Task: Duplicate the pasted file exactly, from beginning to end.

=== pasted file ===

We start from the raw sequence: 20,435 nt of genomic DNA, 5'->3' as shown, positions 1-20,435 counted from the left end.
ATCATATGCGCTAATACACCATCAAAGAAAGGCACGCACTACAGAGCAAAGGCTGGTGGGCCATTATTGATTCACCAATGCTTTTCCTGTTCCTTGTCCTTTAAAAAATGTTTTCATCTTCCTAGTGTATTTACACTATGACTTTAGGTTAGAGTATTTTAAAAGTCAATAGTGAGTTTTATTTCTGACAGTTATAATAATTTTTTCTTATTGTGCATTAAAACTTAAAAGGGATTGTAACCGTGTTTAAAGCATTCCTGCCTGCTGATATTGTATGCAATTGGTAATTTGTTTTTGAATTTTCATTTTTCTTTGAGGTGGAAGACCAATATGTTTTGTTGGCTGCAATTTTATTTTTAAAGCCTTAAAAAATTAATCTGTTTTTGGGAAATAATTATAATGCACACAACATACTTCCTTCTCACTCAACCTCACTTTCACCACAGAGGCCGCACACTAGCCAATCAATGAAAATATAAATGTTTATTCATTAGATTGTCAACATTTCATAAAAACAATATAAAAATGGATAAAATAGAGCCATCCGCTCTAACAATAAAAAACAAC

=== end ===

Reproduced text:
We start from the raw sequence: 20,435 nt of genomic DNA, 5'->3' as shown, positions 1-20,435 counted from the left end.
ATCATATGCGCTAATACACCATCAAAGAAAGGCACGCACTACAGAGCAAAGGCTGGTGGGCCATTATTGATTCACCAATGCTTTTCCTGTTCCTTGTCCTTTAAAAAATGTTTTCATCTTCCTAGTGTATTTACACTATGACTTTAGGTTAGAGTATTTTAAAAGTCAATAGTGAGTTTTATTTCTGACAGTTATAATAATTTTTTCTTATTGTGCATTAAAACTTAAAAGGGATTGTAACCGTGTTTAAAGCATTCCTGCCTGCTGATATTGTATGCAATTGGTAATTTGTTTTTGAATTTTCATTTTTCTTTGAGGTGGAAGACCAATATGTTTTGTTGGCTGCAATTTTATTTTTAAAGCCTTAAAAAATTAATCTGTTTTTGGGAAATAATTATAATGCACACAACATACTTCCTTCTCACTCAACCTCACTTTCACCACAGAGGCCGCACACTAGCCAATCAATGAAAATATAAATGTTTATTCATTAGATTGTCAACATTTCATAAAAACAATATAAAAATGGATAAAATAGAGCCATCCGCTCTAACAATAAAAAACAAC